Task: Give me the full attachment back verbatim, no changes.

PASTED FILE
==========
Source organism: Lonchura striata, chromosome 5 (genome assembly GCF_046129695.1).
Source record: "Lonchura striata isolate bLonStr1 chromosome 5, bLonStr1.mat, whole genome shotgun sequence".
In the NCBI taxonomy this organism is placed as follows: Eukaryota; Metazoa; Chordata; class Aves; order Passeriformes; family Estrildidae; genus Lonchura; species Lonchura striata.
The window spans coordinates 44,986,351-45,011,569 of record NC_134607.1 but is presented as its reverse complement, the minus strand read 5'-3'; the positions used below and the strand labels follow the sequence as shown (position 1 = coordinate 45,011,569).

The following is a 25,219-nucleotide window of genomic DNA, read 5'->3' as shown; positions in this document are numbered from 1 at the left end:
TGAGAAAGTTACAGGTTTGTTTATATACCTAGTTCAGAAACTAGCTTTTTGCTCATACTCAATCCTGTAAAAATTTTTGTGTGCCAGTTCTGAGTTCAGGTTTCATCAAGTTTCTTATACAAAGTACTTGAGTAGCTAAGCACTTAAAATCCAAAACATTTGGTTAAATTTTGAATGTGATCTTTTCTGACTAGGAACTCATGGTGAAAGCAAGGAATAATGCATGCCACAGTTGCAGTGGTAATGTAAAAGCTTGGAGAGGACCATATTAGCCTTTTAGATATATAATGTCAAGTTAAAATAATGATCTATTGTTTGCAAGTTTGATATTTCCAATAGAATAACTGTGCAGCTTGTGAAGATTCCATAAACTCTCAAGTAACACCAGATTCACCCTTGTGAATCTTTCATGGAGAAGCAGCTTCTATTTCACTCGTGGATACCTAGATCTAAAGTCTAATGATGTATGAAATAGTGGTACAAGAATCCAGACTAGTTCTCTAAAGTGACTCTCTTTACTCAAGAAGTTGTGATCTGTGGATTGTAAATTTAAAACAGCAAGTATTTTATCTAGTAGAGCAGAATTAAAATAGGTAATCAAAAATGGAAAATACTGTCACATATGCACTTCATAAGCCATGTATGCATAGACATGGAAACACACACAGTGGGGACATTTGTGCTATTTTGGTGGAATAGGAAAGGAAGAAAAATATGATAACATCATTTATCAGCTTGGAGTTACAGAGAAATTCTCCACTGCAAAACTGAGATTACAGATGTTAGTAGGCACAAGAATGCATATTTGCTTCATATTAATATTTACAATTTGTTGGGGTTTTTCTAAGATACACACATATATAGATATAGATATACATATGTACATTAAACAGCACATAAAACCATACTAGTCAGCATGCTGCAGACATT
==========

Source organism: Lonchura striata, chromosome 5 (genome assembly GCF_046129695.1).
Source record: "Lonchura striata isolate bLonStr1 chromosome 5, bLonStr1.mat, whole genome shotgun sequence".
In the NCBI taxonomy this organism is placed as follows: Eukaryota; Metazoa; Chordata; class Aves; order Passeriformes; family Estrildidae; genus Lonchura; species Lonchura striata.
The window spans coordinates 44,986,351-45,011,569 of record NC_134607.1 but is presented as its reverse complement, the minus strand read 5'-3'; the positions used below and the strand labels follow the sequence as shown (position 1 = coordinate 45,011,569).

The following is a 25,219-nucleotide window of genomic DNA, read 5'->3' as shown; positions in this document are numbered from 1 at the left end:
TGAGAAAGTTACAGGTTTGTTTATATACCTAGTTCAGAAACTAGCTTTTTGCTCATACTCAATCCTGTAAAAATTTTTGTGTGCCAGTTCTGAGTTCAGGTTTCATCAAGTTTCTTATACAAAGTACTTGAGTAGCTAAGCACTTAAAATCCAAAACATTTGGTTAAATTTTGAATGTGATCTTTTCTGACTAGGAACTCATGGTGAAAGCAAGGAATAATGCATGCCACAGTTGCAGTGGTAATGTAAAAGCTTGGAGAGGACCATATTAGCCTTTTAGATATATAATGTCAAGTTAAAATAATGATCTATTGTTTGCAAGTTTGATATTTCCAATAGAATAACTGTGCAGCTTGTGAAGATTCCATAAACTCTCAAGTAACACCAGATTCACCCTTGTGAATCTTTCATGGAGAAGCAGCTTCTATTTCACTCGTGGATACCTAGATCTAAAGTCTAATGATGTATGAAATAGTGGTACAAGAATCCAGACTAGTTCTCTAAAGTGACTCTCTTTACTCAAGAAGTTGTGATCTGTGGATTGTAAATTTAAAACAGCAAGTATTTTATCTAGTAGAGCAGAATTAAAATAGGTAATCAAAAATGGAAAATACTGTCACATATGCACTTCATAAGCCATGTATGCATAGACATGGAAACACACACAGTGGGGACATTTGTGCTATTTTGGTGGAATAGGAAAGGAAGAAAAATATGATAACATCATTTATCAGCTTGGAGTTACAGAGAAATTCTCCACTGCAAAACTGAGATTACAGATGTTAGTAGGCACAAGAATGCATATTTGCTTCATATTAATATTTACAATTTGTTGGGGTTTTTCTAAGATACACACATATATAGATATAGATATACATATGTACATTAAACAGCACATAAAACCATACTAGTCAGCATGCTGCAGACATT